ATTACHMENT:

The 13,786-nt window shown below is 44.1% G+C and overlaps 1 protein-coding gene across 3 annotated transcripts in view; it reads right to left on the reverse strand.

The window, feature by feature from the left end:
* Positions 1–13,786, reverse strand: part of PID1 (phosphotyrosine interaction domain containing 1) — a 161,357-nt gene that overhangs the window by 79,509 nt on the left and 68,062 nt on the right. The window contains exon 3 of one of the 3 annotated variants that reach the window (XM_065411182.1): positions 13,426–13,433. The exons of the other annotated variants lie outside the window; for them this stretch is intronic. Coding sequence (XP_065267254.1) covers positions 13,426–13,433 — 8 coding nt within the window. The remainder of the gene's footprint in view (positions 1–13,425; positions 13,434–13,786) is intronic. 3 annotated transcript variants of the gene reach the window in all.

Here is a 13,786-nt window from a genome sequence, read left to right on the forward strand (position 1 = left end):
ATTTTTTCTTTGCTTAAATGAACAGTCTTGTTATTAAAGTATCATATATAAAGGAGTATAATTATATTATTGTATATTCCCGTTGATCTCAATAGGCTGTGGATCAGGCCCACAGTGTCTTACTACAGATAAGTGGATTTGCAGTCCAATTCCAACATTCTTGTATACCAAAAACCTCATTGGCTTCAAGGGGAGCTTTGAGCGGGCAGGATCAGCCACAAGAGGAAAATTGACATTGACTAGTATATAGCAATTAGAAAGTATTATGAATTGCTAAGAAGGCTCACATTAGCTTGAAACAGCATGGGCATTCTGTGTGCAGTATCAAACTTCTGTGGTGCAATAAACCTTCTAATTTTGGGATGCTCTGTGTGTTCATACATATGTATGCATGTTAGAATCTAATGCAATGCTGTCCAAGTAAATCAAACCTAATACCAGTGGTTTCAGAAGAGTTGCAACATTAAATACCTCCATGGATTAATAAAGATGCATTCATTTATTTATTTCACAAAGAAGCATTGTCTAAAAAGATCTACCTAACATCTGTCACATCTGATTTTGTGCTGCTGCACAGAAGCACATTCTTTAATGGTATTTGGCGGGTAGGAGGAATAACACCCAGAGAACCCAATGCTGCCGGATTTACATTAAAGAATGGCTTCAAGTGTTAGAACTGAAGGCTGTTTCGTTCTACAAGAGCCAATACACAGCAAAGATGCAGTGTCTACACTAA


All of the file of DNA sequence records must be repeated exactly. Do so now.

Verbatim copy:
The 13,786-nt window shown below is 44.1% G+C and overlaps 1 protein-coding gene across 3 annotated transcripts in view; it reads right to left on the reverse strand.

The window, feature by feature from the left end:
* Positions 1–13,786, reverse strand: part of PID1 (phosphotyrosine interaction domain containing 1) — a 161,357-nt gene that overhangs the window by 79,509 nt on the left and 68,062 nt on the right. The window contains exon 3 of one of the 3 annotated variants that reach the window (XM_065411182.1): positions 13,426–13,433. The exons of the other annotated variants lie outside the window; for them this stretch is intronic. Coding sequence (XP_065267254.1) covers positions 13,426–13,433 — 8 coding nt within the window. The remainder of the gene's footprint in view (positions 1–13,425; positions 13,434–13,786) is intronic. 3 annotated transcript variants of the gene reach the window in all.

Here is a 13,786-nt window from a genome sequence, read left to right on the forward strand (position 1 = left end):
ATTTTTTCTTTGCTTAAATGAACAGTCTTGTTATTAAAGTATCATATATAAAGGAGTATAATTATATTATTGTATATTCCCGTTGATCTCAATAGGCTGTGGATCAGGCCCACAGTGTCTTACTACAGATAAGTGGATTTGCAGTCCAATTCCAACATTCTTGTATACCAAAAACCTCATTGGCTTCAAGGGGAGCTTTGAGCGGGCAGGATCAGCCACAAGAGGAAAATTGACATTGACTAGTATATAGCAATTAGAAAGTATTATGAATTGCTAAGAAGGCTCACATTAGCTTGAAACAGCATGGGCATTCTGTGTGCAGTATCAAACTTCTGTGGTGCAATAAACCTTCTAATTTTGGGATGCTCTGTGTGTTCATACATATGTATGCATGTTAGAATCTAATGCAATGCTGTCCAAGTAAATCAAACCTAATACCAGTGGTTTCAGAAGAGTTGCAACATTAAATACCTCCATGGATTAATAAAGATGCATTCATTTATTTATTTCACAAAGAAGCATTGTCTAAAAAGATCTACCTAACATCTGTCACATCTGATTTTGTGCTGCTGCACAGAAGCACATTCTTTAATGGTATTTGGCGGGTAGGAGGAATAACACCCAGAGAACCCAATGCTGCCGGATTTACATTAAAGAATGGCTTCAAGTGTTAGAACTGAAGGCTGTTTCGTTCTACAAGAGCCAATACACAGCAAAGATGCAGTGTCTACACTAA